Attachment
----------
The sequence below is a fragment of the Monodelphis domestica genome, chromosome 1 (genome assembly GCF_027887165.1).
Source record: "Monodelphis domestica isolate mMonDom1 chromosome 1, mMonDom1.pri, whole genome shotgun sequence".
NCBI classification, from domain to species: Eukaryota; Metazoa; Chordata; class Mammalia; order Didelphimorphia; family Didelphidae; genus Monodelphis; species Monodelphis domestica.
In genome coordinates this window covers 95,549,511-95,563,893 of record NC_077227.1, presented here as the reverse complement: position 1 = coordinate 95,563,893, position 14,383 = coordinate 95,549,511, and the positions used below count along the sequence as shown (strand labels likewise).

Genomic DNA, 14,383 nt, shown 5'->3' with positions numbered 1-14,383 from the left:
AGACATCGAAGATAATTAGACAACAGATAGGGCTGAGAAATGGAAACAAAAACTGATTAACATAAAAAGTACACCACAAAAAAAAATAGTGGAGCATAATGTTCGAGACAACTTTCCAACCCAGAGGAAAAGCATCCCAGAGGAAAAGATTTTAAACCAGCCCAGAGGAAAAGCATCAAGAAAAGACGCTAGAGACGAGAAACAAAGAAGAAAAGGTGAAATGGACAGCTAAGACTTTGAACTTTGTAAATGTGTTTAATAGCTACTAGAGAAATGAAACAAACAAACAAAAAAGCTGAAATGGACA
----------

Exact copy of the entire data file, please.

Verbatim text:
The sequence below is a fragment of the Monodelphis domestica genome, chromosome 1 (genome assembly GCF_027887165.1).
Source record: "Monodelphis domestica isolate mMonDom1 chromosome 1, mMonDom1.pri, whole genome shotgun sequence".
NCBI classification, from domain to species: Eukaryota; Metazoa; Chordata; class Mammalia; order Didelphimorphia; family Didelphidae; genus Monodelphis; species Monodelphis domestica.
In genome coordinates this window covers 95,549,511-95,563,893 of record NC_077227.1, presented here as the reverse complement: position 1 = coordinate 95,563,893, position 14,383 = coordinate 95,549,511, and the positions used below count along the sequence as shown (strand labels likewise).

Genomic DNA, 14,383 nt, shown 5'->3' with positions numbered 1-14,383 from the left:
AGACATCGAAGATAATTAGACAACAGATAGGGCTGAGAAATGGAAACAAAAACTGATTAACATAAAAAGTACACCACAAAAAAAAATAGTGGAGCATAATGTTCGAGACAACTTTCCAACCCAGAGGAAAAGCATCCCAGAGGAAAAGATTTTAAACCAGCCCAGAGGAAAAGCATCAAGAAAAGACGCTAGAGACGAGAAACAAAGAAGAAAAGGTGAAATGGACAGCTAAGACTTTGAACTTTGTAAATGTGTTTAATAGCTACTAGAGAAATGAAACAAACAAACAAAAAAGCTGAAATGGACA